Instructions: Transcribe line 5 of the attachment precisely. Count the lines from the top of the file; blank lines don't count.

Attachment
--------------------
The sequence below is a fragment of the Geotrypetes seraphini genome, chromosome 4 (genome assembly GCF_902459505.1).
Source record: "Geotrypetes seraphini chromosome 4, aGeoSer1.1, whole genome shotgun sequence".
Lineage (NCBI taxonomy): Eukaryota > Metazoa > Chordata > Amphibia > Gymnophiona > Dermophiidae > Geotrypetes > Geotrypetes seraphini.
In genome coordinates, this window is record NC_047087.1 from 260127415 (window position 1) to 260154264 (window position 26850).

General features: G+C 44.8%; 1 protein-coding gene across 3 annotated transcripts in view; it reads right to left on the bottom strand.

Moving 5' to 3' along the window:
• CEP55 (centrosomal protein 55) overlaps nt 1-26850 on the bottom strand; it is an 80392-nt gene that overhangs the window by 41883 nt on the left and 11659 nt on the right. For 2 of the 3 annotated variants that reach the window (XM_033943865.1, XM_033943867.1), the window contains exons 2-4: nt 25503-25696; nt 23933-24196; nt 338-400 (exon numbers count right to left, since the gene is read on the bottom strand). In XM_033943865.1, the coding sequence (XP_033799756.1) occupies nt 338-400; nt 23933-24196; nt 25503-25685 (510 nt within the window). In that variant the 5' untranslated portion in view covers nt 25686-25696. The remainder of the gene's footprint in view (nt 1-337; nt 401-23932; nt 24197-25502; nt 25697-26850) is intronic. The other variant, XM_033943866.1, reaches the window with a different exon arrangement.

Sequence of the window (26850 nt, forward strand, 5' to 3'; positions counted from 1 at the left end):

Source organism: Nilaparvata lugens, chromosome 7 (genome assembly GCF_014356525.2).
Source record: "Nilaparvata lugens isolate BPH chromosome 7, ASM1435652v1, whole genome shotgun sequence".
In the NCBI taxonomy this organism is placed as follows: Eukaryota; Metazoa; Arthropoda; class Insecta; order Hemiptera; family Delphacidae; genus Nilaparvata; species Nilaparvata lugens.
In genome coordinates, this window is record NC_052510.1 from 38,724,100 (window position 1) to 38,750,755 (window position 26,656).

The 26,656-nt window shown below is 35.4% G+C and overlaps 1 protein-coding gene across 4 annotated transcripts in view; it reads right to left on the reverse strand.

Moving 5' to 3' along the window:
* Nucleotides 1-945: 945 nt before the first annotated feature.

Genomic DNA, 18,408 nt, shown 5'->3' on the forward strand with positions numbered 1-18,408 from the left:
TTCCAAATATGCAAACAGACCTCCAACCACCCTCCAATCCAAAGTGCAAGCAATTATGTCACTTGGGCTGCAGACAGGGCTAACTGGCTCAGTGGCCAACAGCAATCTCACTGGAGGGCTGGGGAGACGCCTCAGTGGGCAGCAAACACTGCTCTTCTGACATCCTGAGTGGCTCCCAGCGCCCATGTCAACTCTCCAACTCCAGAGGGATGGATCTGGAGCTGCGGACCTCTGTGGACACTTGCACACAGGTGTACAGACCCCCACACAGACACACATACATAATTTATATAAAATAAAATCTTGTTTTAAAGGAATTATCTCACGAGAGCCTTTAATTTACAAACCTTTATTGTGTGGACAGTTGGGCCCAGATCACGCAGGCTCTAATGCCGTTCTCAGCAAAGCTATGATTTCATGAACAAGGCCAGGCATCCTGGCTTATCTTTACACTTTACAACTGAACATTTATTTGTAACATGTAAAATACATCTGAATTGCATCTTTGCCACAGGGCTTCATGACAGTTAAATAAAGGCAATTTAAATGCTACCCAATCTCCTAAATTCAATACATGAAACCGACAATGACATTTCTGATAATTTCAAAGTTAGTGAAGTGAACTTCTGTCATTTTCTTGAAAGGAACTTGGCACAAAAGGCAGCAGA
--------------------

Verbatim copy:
General features: G+C 44.8%; 1 protein-coding gene across 3 annotated transcripts in view; it reads right to left on the bottom strand.